The report says that although the men were armed, no witnesses saw them point weapons at Davis. The top U.S. official in Lahore, Carmela Conroy, disputed that Friday, saying police did not consider what she deemed witness accounts of the stickup, which were aired on Pakistani television in the days after the shooting.
Two weeks after the incident, the report serves as an official record of how deeply Pakistani officials are digging in their heels over the case, which has frayed the uneasy U.S.-Pakistan alliance. U.S. officials have repeatedly said that Davis qualifies for diplomatic immunity and have demanded his release; Pakistan has said that the matter is up to its courts.
Statements issued in both countries over the weekend underscored the escalating diplomatic row. On Saturday, the State Department announced the postponement of a Feb. 23-24 meeting in Washington involving U.S., Pakistani and Afghan officials. The statement cited "political change" in Pakistan - where a new cabinet is being formed - but White House officials have said that the Davis dispute prompted the change.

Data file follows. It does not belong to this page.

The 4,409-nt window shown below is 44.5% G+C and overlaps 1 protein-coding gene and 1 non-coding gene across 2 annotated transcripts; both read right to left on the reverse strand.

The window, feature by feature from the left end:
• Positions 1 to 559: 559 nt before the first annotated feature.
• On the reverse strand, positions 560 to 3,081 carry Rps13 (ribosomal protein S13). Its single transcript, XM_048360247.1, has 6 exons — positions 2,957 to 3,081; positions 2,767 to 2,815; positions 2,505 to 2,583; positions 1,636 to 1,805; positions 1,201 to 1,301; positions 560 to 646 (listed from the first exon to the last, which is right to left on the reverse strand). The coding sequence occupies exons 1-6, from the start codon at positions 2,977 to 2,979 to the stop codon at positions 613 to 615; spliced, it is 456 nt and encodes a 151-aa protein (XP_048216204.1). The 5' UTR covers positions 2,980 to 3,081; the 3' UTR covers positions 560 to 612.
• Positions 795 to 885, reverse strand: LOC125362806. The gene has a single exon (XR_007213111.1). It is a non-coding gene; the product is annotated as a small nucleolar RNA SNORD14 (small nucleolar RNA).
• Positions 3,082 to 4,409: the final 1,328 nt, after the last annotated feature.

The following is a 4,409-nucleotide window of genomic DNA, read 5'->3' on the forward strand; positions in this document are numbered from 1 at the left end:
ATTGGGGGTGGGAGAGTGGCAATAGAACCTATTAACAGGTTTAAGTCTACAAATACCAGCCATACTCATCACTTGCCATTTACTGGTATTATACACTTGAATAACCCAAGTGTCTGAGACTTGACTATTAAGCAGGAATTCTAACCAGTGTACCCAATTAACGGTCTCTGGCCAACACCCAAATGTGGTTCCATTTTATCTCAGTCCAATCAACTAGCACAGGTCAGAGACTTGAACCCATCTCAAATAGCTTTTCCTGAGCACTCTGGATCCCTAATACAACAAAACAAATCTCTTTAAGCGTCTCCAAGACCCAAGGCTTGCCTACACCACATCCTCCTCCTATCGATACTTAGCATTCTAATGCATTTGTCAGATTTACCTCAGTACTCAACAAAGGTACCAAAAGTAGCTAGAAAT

In Pakistan on Saturday, Shah Mahmood Qureshi, who was foreign minister until a cabinet reshuffle last week, broke his silence on the incident, asserting at a banquet and to a newspaper that he had lost his job because he did not think Davis was qualified for diplomatic immunity.
According to one Pakistani newspaper account, Qureshi told the dinner attendees that "when the national interests will demand, relationships can be severed."
Speaking privately, some Pakistani officials say Davis - who the United States says was a security officer and a member of the embassy's "administrative and technical" staff - clearly qualifies for immunity. But the fragile Pakistani government, viewed here as a U.S. lackey, has been loath to face what could be a destabilizing public backlash to Davis's release.
Meanwhile, these officials say, a growing camp that includes the opposition-run government and police in Punjab province, where the shooting occurred, is playing to public outrage over the issue in hopes of gaining leverage over the United States.
U.S. officials in Pakistan have maintained that the two men, who were on a motorcycle, had criminal backgrounds and held up Davis while he was in his car at an intersection in Lahore. After the shootings, the men were found in possession of cash and a cellphone they had stolen that day, the U.S. officials say. U.S. and Pakistani officials told The Post last week that a police report corroborated that account.